It does take a certain level of om to make a lovely yet simple meal. Try throwing vegetables together when you are harried and it doesn't yield the same results. I know that from a meal I made last week. I can count on one hand the number of friends that have visited me in the five years since I moved away. That alone should provide motivation to make a nice meal when dear friends drop in on their way across Canada.

Farmers' market season is officially over for me even though next week is the final market of the year. After making over 2,000 scones 'a mano' this summer I hang up my apron until next June. What begins as a meditation and therapy gradually becomes a chore that brings on near nausea and loathing by the end of the season.

Even making a simple and enjoyable meal takes on a feeling of apathy that you want to fight but at the same time are helpless to resist. Such is the end of market season. Thank heaven that all things end and there is new.

Chatting with another vendor today told me that she feels the same. However, we both agreed that being a farmers' market vendor is like having a case of retrograde amnesia. The winter gestation is greeted with expectations of newness every spring. The anticipation is so strong that we plan and replan our new ideas until they can come to fruition and greeted again by the wonderfully appreciative market goers. I must say that I am impressed how many people take the time to thank me for what I do. I cherish that.


Italian Cheesecake

At the risk of making enemies I am not a cheesecake fan. I find the traditional New York style far too rich for my liking. And the unbaked type, well, they don't even count in my books. But this Italian style is delicious. It is not overly rich and has delicate floral undertones with the golden raisins nicely complimented by the dark rum.

Carefully bake this in a bain marie or it may separate. If you are not familiar, a bain marie is a water bath. Use something like a roasting pan that is larger than the cake pan. Fill roasting pan with boiling water until it reaches the same level as the cheesecake mixture. When finished baking remove from oven and let cheesecake cool slowly in the water bath.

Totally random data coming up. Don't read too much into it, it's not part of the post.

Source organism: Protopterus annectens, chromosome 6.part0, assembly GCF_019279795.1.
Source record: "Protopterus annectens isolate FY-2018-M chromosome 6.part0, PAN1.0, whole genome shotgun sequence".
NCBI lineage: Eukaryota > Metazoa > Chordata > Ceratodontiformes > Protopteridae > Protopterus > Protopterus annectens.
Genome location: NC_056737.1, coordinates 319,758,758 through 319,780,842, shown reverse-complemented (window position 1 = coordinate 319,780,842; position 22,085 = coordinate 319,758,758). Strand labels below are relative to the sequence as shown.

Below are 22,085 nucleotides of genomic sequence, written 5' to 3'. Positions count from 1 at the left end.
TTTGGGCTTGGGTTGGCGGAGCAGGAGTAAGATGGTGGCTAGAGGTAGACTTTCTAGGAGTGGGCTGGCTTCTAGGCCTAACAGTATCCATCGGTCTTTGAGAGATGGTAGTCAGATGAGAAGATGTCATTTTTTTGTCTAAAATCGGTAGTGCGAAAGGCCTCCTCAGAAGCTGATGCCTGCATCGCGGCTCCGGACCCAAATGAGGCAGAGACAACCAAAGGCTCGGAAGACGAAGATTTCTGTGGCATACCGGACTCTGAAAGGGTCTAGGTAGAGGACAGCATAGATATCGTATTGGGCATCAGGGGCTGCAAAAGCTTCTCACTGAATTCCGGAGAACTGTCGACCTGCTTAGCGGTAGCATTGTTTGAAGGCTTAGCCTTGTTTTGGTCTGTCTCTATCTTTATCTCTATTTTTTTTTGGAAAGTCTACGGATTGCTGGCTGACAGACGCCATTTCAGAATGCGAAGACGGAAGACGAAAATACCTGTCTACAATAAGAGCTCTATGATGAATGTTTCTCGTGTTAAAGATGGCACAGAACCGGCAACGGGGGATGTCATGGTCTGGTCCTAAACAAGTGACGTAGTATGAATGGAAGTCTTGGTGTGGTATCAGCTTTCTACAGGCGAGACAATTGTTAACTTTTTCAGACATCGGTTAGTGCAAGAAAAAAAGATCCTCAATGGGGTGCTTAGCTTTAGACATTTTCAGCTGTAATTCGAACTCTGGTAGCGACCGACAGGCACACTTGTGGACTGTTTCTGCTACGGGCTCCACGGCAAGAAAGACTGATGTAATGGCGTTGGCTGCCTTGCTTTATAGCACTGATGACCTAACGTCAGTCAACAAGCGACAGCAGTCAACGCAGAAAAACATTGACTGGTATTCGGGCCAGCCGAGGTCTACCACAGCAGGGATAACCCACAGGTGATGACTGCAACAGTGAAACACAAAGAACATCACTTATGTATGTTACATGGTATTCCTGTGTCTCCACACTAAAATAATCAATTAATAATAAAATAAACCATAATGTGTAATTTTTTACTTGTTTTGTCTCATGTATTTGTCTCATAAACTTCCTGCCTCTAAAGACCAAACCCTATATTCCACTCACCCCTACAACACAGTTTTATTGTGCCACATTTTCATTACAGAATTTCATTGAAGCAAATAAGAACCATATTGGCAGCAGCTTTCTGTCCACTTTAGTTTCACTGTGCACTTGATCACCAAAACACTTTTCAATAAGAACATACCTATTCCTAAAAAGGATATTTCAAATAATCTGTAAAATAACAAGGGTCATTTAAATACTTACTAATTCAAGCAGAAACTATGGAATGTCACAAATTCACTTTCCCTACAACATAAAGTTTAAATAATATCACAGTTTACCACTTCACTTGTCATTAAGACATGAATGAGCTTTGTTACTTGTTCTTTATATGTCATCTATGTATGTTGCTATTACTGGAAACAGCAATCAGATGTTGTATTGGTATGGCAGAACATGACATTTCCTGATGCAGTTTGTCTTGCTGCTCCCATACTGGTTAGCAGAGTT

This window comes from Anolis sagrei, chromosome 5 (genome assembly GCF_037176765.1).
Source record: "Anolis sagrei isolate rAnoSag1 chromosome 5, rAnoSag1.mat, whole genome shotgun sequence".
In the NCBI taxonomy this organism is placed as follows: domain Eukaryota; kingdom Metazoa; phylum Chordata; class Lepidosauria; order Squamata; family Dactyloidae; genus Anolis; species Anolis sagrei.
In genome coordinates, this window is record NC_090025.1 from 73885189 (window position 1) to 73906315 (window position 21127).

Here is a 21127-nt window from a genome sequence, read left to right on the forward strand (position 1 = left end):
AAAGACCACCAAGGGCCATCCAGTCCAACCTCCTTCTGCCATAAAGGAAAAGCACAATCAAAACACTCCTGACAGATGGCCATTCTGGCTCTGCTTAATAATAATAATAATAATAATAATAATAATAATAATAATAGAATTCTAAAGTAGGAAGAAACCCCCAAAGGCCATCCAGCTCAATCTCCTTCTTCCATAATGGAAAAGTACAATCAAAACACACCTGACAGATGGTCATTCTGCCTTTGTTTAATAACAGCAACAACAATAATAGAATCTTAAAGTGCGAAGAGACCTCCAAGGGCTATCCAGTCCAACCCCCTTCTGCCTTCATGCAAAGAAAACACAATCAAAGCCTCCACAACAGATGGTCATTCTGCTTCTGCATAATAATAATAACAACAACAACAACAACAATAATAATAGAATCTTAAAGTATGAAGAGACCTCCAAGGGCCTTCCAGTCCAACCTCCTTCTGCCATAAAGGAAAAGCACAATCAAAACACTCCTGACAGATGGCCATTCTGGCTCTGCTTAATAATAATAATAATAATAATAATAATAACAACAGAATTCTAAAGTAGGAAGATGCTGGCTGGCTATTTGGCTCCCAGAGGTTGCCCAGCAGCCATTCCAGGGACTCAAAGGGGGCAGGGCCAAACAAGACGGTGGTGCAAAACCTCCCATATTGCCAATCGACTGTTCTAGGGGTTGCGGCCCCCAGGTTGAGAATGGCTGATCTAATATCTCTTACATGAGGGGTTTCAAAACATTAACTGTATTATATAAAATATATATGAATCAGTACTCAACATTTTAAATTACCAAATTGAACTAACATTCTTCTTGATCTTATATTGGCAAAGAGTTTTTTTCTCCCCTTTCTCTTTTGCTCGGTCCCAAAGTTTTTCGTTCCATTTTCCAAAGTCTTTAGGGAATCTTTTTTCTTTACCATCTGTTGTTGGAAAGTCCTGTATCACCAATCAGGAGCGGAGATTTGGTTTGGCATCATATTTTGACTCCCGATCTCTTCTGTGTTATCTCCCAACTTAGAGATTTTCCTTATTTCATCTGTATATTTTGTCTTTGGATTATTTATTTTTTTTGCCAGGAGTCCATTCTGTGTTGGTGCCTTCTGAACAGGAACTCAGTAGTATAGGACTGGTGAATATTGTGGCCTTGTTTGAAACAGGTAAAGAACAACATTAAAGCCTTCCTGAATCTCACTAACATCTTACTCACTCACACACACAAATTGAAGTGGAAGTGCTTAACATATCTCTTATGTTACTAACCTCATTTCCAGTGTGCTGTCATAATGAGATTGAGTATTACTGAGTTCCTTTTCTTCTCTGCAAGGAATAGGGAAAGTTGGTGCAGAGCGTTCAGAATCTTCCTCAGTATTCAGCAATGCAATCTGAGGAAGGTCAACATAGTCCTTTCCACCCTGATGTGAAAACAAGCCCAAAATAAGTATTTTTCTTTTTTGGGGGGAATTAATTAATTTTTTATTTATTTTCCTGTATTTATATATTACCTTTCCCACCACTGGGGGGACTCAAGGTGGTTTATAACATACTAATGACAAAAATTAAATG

Italian Cheesecake        Adapted from Lidia’s Italy in America

2 tbsp. softened butter
1/2 c. ladyfinger crumbs
1/2 c. golden raisins
3 tbsp. dark rum
5 large eggs
1 c. sugar
1/2 tsp. salt
4 c. drained fresh ricotta, at room temperature
1 c. mascarpone, at room temperature
finely grated zest of 1 lemon
finely grated zest of 1 orange
1/2 c. toasted pine nuts 

Preheat oven to 325 F . Brush a nine or ten inch springform pan with butter on the bottom and sides. Place a circle of parchment paper on the bottom. Butter the parchment paper. Coat bottom and sides with ladyfinger crumbs. Excess can stay on the bottom of the pan. Put raisins in a small bowl and pour rum over, let soak while making the filling.

In a mixer fitted with whisk attachment, beat eggs, sugar and salt at high speed until foamy and the sugar is dissolved and no longer grainy, about 2 minutes. Puree ricotta, mascarpone and zests and add to mixer. Drain raisins, set aside and add leftover rum to the mixer, mix on medium until smooth and fluffy, about 2 minutes. Fold in raisins and pinenuts by hand.

Put springform pan in the bain marie, smoothing the top with a spatula. 

Place on the lowest rack in the oven and bake until edges are set and golden but the centre is still a bit jiggly, about 1 hour.  It will continue to cook as it cools. Cool completely before cutting and serving. Serves 10 – 12 persons.